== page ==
With a light and airy memory foam feel, there's a reason why this mattress is covered in clouds.

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What is HPC-as-a-service and why does it matter?

VentureBeat | Jan. 20, 2022, 9:30 a.m.

HPC-as-a-service is a growing category of cloud service offerings that aims to make available powerful compute resources to customers.

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Virtru raises $60M to bring zero trust security to data sharing

VentureBeat | Jan. 20, 2022, 9 a.m.

Virtru offers encryption technology for secure data sharing in Google Workspace, Microsoft 365, and other SaaS apps.

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McAfee and FireEye merger produces XDR provider Trellix

TechHQ | Jan. 20, 2022, 6:35 a.m.

Trellix will deliver XDR solutions with focus on accelerating technology innovation through machine learning and automation. The post McAfee and FireEye merger produces XDR provider Trellix appeared first on TechHQ.

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The Cold Truth of TCO in Data Center Choices: EcoDataCenter

TechHQ | Jan. 20, 2022, 4:34 a.m.

The Swedish climate, renewable energy, and massive bandwidth & connectivity make EcoDataCenter's data centre offerings a winner for the security- and cost-conscious IT decision-maker.The post The Cold Truth of TCO in Data Center Choices: EcoDataCenter appeared first on TechHQ.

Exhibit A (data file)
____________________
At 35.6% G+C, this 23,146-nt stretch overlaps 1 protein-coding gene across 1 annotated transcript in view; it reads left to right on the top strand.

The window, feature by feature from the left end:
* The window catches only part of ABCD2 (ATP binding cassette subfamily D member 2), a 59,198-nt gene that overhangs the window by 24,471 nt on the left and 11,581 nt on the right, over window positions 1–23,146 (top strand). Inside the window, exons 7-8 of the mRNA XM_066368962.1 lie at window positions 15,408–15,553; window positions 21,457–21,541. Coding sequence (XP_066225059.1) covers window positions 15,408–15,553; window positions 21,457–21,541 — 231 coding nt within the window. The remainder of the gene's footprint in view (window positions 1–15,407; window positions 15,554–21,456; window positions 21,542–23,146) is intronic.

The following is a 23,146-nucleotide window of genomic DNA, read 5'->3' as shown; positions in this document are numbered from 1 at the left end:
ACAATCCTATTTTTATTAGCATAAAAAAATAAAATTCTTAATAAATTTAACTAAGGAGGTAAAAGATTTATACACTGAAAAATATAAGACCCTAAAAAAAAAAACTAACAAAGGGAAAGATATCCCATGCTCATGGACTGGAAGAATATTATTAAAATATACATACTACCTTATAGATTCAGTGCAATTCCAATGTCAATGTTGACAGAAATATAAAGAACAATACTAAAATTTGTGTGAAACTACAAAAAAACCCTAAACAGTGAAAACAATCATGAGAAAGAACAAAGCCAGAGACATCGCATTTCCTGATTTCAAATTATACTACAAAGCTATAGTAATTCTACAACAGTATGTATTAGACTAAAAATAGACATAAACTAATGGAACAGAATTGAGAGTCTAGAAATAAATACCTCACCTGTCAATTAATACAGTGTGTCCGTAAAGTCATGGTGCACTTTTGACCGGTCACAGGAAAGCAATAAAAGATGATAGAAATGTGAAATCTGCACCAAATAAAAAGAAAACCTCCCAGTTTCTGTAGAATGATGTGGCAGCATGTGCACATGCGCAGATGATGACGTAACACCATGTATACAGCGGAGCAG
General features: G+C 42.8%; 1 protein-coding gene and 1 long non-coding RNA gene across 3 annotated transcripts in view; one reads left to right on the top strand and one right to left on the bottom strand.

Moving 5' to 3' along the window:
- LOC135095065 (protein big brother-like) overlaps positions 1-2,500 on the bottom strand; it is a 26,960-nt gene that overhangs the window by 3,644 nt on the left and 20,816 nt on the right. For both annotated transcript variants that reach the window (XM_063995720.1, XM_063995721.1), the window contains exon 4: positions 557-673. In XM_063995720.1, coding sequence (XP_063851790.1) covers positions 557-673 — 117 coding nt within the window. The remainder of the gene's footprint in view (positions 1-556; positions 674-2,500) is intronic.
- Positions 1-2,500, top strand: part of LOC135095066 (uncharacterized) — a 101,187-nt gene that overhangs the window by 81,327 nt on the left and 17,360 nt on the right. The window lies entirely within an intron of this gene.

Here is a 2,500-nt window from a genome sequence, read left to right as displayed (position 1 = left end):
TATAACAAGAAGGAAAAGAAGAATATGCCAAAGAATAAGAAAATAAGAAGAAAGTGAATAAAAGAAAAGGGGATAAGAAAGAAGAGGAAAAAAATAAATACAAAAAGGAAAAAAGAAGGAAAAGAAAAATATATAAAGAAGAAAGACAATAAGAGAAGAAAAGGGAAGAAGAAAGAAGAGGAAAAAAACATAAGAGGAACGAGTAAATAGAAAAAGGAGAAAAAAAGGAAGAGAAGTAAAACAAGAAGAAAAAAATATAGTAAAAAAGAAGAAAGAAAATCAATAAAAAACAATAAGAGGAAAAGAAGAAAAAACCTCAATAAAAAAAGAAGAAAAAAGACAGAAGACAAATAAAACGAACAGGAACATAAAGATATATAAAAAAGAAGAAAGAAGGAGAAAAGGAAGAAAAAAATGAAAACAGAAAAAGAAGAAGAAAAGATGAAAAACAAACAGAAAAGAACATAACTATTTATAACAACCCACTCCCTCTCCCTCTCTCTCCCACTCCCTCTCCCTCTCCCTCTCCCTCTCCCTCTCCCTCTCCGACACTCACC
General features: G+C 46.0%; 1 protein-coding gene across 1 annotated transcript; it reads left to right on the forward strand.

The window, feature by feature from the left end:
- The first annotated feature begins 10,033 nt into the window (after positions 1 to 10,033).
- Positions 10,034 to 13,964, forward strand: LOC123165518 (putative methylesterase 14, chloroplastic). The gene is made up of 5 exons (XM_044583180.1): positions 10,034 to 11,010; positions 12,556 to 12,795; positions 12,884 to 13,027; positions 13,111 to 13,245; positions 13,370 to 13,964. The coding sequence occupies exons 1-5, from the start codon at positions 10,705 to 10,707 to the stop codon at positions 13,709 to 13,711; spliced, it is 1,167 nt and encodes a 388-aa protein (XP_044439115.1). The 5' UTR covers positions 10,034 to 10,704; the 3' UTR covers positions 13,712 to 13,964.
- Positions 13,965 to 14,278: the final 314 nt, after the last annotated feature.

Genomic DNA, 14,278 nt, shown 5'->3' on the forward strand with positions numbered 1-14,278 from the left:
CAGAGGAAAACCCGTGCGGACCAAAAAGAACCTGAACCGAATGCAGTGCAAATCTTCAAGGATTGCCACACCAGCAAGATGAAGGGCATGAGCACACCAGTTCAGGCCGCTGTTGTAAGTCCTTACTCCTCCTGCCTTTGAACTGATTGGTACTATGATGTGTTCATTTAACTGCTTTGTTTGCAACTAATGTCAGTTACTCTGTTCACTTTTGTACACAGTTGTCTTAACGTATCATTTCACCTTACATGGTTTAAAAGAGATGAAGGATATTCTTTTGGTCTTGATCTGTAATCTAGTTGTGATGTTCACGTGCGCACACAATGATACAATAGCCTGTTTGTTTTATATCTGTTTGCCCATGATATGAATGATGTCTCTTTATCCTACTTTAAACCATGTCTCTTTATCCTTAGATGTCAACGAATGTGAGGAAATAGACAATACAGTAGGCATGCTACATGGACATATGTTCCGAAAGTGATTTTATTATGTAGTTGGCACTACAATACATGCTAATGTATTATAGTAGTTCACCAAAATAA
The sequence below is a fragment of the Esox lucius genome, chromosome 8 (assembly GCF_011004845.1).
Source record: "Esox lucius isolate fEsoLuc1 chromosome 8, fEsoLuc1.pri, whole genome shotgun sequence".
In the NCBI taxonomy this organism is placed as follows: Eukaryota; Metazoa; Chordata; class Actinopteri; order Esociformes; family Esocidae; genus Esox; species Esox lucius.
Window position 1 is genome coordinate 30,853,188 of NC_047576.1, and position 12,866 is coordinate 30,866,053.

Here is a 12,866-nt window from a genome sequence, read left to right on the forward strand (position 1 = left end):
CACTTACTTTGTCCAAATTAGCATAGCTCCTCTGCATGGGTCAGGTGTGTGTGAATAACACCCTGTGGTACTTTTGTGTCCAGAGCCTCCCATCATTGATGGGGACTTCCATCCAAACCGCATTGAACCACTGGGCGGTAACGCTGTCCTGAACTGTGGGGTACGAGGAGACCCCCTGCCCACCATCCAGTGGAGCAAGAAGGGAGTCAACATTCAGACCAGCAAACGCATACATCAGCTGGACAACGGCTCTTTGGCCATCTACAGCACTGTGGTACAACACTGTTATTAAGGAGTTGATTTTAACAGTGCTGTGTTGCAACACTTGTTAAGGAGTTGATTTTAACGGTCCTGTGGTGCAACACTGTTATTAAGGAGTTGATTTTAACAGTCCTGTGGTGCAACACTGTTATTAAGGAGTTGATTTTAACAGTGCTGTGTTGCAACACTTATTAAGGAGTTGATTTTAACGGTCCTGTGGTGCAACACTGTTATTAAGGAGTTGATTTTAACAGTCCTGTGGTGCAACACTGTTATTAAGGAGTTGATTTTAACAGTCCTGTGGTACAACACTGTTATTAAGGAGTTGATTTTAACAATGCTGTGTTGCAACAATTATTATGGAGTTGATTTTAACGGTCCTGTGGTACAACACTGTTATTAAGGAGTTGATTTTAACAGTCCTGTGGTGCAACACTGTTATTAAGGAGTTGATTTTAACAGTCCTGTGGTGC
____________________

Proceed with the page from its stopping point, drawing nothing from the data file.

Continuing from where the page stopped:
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Austria’s PlanRadar, which digitizes construction and real estate docs, raises $70M Series B

TechCrunch | Jan. 20, 2022, 3:01 a.m.

Back in March Vienna-based PlanRadar snapped up a €30 million Series A to digitize construction and real estate. The Austrian startup – a platform for documentation and communication in construction and real estate projects – is continuing its funding roll with a $70 million fundraising round co-led by Insight Partners and Quadrille Capital. The round […]

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Comcast Technology Solutions launches Video AI service

Broadband TV News | Jan. 20, 2022, midnight

Comcast Technology Solutions is opening up Video AI technology used by Comcast Cable and Sky as a new software-as-a-service (SaaS). The technology is being made available to the broader media and entertainment industry as a fully managed, 24×7 service. Customers can use VideoAI to automatically analyse their video assets to identify and tag key onscreen […]